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When wounds, illnesses and injuries pull our service members from the battlefield, recovery can be a long and grueling journey. After passing through the 79th Medical Wing’s Aeromedical Staging Facility at Malcolm Grow Medical Clinics and Surgery Center on Joint Base Andrews, many wounded warriors get the care they need at Walter Reed National Military Medical Center at Bethesda, Md. But beyond quality medical care, patients and doctors agree that recovery improves with the presence of supportive loved ones. Since 2008, that’s where Luke’s Wings has stepped in, providing travel agency services and travel tickets for loved ones so that they can be on hand while their service member heals. The Washington, D.C.-based nonprofit also provides flights for the family and loved ones of special operators under the Special Operations Command Care Coalition, and for families of veterans in hospice care.

Luke’s Wings held its annual Hero Gala March 29 at the Ritz-Carlton Washington, D.C. The evening, hosted by Mistress of Ceremonies and Fox News anchor Shannon Bream, included a runway fashion show, a live auction, dinner, dancing, and music by MusiCorps Wounded Warrior Band, a group which formed among patients in the halls of WRMMC. Part fundraiser, part ceremony, the gala shone a spotlight on the people who serve our nation through fierce battles abroad and back home in treatment facilities, and on those who go on to work to support and inspire their fellow service members during the tough times that follow a severe injury or illness.

Luke’s Wings honored Lockheed Martin with a Partner Award, accepted by Will Johnson Jr., director of Federal Services in the Energy Solutions program area within Lockheed Martin’s Information Systems and Global Solutions-Civil organization.

“More than 24,000 veterans are Lockheed Martin employees, so it is very important to us to support the veteran community and our Soldiers. Luke’s Wings means a lot to me,” said Johnson, who was once stationed at Joint Base Andrews before he retired from the Air Force in 2008. “As an enlisted man and a Mustang, I really understand the financial struggle service members and their families face (when their loved one is far from home in a medical facility).”

Retired Navy Lt. (SEAL) Jason Redman received the 2014 Flying Families, Lifting Spirits Hero Award for the work he has done to inspire wounded warriors, connect them to valuable opportunities and support them as they work toward their new lives after a severe injury, an effort that began in his own hospital room at Walter Reed, where after a 2007 firefight he recovered from his wounds, posting a sign demanding positive attitudes instead of pity, strength and growth instead of grief. He went on to found Wounded Wear, which provides clothing modifications for wounded warriors, retreat weekends, job search assistance, suicide prevention programs and other efforts, guided by caseworkers who help them, and the families of the fallen, reach past a catastrophic event into a future filled with hope and pride.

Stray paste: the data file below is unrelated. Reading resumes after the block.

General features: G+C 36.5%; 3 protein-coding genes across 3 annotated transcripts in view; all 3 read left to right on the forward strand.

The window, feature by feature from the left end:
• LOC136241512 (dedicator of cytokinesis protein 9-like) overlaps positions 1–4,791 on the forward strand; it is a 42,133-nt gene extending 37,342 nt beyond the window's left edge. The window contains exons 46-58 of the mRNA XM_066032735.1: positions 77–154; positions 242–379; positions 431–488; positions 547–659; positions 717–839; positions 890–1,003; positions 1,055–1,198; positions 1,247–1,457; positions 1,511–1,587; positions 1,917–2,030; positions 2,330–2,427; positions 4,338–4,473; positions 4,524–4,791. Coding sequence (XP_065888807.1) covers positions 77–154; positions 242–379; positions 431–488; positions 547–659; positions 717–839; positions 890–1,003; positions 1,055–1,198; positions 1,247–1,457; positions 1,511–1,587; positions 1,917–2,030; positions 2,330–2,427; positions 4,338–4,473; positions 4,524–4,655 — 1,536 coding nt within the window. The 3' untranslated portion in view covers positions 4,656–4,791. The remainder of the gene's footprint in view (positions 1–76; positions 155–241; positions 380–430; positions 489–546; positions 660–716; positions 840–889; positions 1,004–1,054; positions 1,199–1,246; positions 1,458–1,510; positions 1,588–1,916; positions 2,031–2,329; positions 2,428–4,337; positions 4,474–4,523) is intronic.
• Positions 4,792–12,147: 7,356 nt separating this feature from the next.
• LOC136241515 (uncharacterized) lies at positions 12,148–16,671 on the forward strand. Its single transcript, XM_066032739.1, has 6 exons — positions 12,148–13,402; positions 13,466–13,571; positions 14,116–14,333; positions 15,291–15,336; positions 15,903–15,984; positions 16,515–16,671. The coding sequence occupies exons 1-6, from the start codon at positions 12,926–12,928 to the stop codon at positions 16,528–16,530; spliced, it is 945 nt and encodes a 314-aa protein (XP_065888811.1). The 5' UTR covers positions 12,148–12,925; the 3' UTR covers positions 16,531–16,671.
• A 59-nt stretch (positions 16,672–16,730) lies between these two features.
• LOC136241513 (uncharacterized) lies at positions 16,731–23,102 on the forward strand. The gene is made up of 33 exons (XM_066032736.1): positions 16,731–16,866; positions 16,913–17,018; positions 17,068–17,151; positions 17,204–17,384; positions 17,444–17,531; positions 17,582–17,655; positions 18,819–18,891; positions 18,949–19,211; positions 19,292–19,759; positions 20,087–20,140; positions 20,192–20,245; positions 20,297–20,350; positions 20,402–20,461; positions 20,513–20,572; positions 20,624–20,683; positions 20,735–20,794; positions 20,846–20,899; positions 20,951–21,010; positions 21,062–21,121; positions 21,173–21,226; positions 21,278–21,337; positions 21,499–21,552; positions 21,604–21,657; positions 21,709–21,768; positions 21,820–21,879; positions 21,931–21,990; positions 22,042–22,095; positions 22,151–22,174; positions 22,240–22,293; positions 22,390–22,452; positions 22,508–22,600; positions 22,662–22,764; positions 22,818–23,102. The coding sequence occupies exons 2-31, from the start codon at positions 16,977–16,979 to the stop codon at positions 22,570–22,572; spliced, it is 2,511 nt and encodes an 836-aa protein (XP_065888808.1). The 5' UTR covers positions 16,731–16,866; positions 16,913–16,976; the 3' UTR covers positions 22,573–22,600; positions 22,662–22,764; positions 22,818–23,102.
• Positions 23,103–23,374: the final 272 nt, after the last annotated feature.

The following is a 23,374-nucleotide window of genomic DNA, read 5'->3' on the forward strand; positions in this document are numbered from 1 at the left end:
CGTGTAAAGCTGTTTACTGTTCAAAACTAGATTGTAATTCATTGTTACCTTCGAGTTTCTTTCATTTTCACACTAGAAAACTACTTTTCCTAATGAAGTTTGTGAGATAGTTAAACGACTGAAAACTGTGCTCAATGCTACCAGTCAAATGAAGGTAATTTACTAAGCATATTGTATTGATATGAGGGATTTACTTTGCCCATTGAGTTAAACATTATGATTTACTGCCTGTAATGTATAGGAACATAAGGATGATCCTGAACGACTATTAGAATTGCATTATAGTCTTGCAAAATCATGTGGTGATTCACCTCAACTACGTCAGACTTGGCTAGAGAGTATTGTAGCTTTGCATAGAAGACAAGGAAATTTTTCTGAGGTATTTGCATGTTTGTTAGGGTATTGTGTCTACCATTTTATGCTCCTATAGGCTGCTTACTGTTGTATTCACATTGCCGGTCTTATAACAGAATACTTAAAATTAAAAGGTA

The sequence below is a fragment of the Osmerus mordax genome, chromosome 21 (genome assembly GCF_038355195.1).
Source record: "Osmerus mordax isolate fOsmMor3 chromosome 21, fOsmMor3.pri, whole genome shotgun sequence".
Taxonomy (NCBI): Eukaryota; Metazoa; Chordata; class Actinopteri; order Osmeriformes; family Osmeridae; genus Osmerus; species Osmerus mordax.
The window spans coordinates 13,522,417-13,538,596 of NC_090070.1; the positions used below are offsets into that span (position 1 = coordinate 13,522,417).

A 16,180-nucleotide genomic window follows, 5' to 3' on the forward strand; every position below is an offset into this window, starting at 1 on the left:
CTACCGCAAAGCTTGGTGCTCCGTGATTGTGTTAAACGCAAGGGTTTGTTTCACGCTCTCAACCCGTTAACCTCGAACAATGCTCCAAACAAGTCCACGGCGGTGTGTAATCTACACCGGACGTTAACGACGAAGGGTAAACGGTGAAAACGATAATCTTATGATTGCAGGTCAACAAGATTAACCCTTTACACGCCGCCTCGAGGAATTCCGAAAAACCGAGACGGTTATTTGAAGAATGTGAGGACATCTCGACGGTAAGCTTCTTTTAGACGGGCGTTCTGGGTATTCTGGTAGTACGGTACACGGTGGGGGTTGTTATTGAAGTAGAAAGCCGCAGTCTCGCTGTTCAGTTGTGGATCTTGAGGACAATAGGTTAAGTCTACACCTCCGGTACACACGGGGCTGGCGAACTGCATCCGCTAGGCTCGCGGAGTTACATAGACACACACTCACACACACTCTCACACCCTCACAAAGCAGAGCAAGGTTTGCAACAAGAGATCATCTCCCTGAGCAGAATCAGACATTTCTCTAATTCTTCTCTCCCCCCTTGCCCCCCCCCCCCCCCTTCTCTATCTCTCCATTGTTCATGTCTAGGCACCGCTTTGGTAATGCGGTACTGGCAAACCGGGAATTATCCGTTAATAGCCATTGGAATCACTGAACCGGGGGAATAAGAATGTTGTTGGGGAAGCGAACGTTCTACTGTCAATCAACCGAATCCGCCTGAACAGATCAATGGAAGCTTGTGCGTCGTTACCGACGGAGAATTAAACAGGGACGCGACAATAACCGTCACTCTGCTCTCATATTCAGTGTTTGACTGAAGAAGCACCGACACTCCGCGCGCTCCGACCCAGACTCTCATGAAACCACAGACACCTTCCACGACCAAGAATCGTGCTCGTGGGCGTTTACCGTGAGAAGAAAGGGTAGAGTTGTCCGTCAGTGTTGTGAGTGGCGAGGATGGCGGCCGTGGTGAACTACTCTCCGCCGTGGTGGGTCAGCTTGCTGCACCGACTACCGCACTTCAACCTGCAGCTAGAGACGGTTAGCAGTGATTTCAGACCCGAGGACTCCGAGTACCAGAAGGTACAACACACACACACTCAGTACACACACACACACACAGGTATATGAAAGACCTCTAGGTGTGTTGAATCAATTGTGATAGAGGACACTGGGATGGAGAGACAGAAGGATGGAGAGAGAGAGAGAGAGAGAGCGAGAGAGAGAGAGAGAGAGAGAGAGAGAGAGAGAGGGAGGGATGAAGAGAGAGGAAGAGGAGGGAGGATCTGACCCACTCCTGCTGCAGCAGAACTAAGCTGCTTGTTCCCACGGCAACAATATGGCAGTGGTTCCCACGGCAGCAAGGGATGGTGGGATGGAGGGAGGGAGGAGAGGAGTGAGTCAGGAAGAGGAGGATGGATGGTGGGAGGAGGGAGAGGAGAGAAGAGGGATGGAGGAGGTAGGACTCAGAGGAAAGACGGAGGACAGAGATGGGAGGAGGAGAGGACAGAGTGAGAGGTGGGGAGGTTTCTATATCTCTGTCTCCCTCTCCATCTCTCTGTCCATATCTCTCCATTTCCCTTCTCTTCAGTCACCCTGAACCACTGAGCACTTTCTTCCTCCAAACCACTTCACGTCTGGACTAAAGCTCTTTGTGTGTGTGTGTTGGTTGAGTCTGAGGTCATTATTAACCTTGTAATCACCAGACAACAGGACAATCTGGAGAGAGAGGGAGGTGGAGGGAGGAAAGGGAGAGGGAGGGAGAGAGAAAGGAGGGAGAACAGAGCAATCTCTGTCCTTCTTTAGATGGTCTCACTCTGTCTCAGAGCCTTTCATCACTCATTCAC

“The message is, despite your injury, despite your loss, you’re still here,” Redman said.

Virginia Beach, Va.-based Wounded Wear works with combat veterans from World War II, to Korea, to Vietnam, to modern conflicts, to restore the “power, pride and purpose” of service members who are set to become what Redman sees as “the next Greatest Generation. America needs individuals who have overcome major adversity. Wounded warriors and the families of the fallen can be a shining example while they get themselves whole and healed.”

Presenting the Hero Award to Redman, Assistant Secretary of the Navy (Manpower and Reserve Affairs) Juan M. Garcia III spoke of the “stunning advances in military medicine,” seen in recent conflicts. “We’re bringing home wounded personnel, alive, who in previous wars would have come home in flag-draped coffins. That’s where the challenge begins, to make sure that PTSD, TBI and IEDs don’t become the Agent Orange of this generation.”

On a somber note, Don and Janet Henscheid, parents of Army Special Forces Staff Sgt. Landon Leo Henscheid, a field medic, whose spinal cancer was discovered after he was injured on patrol in Afghanistan, spoke of the comfort and support they received from Luke’s Wings while caring for their son. Staff Sgt. Henscheid was treated for his severe injuries and cancer at Walter Reed National Military Medical Center, Bethesda, Md., and died in 2013. Luke’s Wings helped the Henscheid family, of Utah, be near Staff Sgt. Henscheid during his repeated hospitalizations.

“Our family bonds were strengthened,” said Janet Henscheid of the time she, her husband and children spent at Walter Reed for surgeries, chemotherapy, rehabilitation, and hospice care.

“The service they provided to our family went far beyond some flights,” said Don Henscheid. “This is a war, and Luke’s Wings entered this battle with us without knowing what the results would be. They were with us the entire time. Landon lost this particular battle, but he fought with courage.”

The Henscheids have gone on to work with organizations in their home state of Utah, to help veterans at risk of suicide.